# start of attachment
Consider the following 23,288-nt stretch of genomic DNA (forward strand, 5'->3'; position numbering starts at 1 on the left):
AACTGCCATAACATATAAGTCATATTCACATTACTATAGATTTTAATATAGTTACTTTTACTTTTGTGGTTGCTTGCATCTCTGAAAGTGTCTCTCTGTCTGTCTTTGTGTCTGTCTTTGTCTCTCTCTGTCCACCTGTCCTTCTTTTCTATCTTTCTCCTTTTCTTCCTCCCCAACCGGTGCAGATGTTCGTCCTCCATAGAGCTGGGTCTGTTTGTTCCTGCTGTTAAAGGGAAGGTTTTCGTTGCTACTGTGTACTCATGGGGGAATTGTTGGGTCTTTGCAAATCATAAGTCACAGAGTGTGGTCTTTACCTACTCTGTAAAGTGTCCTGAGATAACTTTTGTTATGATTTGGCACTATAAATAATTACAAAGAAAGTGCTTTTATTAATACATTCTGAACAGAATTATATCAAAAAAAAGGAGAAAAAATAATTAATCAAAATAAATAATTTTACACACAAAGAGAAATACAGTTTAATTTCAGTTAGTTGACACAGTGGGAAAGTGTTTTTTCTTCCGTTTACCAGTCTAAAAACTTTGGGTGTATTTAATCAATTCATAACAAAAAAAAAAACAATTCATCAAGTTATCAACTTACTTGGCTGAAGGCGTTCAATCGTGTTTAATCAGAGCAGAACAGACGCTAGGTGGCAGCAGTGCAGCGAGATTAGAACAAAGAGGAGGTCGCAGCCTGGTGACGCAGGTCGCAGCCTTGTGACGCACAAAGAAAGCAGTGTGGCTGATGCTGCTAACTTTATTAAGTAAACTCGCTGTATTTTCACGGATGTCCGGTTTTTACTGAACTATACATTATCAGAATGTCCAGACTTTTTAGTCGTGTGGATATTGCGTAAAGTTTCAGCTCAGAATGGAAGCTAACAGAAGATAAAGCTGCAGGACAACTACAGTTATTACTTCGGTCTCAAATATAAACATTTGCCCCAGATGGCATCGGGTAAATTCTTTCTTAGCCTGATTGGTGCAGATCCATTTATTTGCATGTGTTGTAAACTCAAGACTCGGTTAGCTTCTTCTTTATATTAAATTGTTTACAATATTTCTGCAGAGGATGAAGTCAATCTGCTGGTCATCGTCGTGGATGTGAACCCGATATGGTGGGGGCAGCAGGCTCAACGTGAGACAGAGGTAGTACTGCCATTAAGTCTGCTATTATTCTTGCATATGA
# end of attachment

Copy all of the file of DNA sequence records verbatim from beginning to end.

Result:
Consider the following 23,288-nt stretch of genomic DNA (forward strand, 5'->3'; position numbering starts at 1 on the left):
AACTGCCATAACATATAAGTCATATTCACATTACTATAGATTTTAATATAGTTACTTTTACTTTTGTGGTTGCTTGCATCTCTGAAAGTGTCTCTCTGTCTGTCTTTGTGTCTGTCTTTGTCTCTCTCTGTCCACCTGTCCTTCTTTTCTATCTTTCTCCTTTTCTTCCTCCCCAACCGGTGCAGATGTTCGTCCTCCATAGAGCTGGGTCTGTTTGTTCCTGCTGTTAAAGGGAAGGTTTTCGTTGCTACTGTGTACTCATGGGGGAATTGTTGGGTCTTTGCAAATCATAAGTCACAGAGTGTGGTCTTTACCTACTCTGTAAAGTGTCCTGAGATAACTTTTGTTATGATTTGGCACTATAAATAATTACAAAGAAAGTGCTTTTATTAATACATTCTGAACAGAATTATATCAAAAAAAAGGAGAAAAAATAATTAATCAAAATAAATAATTTTACACACAAAGAGAAATACAGTTTAATTTCAGTTAGTTGACACAGTGGGAAAGTGTTTTTTCTTCCGTTTACCAGTCTAAAAACTTTGGGTGTATTTAATCAATTCATAACAAAAAAAAAAACAATTCATCAAGTTATCAACTTACTTGGCTGAAGGCGTTCAATCGTGTTTAATCAGAGCAGAACAGACGCTAGGTGGCAGCAGTGCAGCGAGATTAGAACAAAGAGGAGGTCGCAGCCTGGTGACGCAGGTCGCAGCCTTGTGACGCACAAAGAAAGCAGTGTGGCTGATGCTGCTAACTTTATTAAGTAAACTCGCTGTATTTTCACGGATGTCCGGTTTTTACTGAACTATACATTATCAGAATGTCCAGACTTTTTAGTCGTGTGGATATTGCGTAAAGTTTCAGCTCAGAATGGAAGCTAACAGAAGATAAAGCTGCAGGACAACTACAGTTATTACTTCGGTCTCAAATATAAACATTTGCCCCAGATGGCATCGGGTAAATTCTTTCTTAGCCTGATTGGTGCAGATCCATTTATTTGCATGTGTTGTAAACTCAAGACTCGGTTAGCTTCTTCTTTATATTAAATTGTTTACAATATTTCTGCAGAGGATGAAGTCAATCTGCTGGTCATCGTCGTGGATGTGAACCCGATATGGTGGGGGCAGCAGGCTCAACGTGAGACAGAGGTAGTACTGCCATTAAGTCTGCTATTATTCTTGCATATGA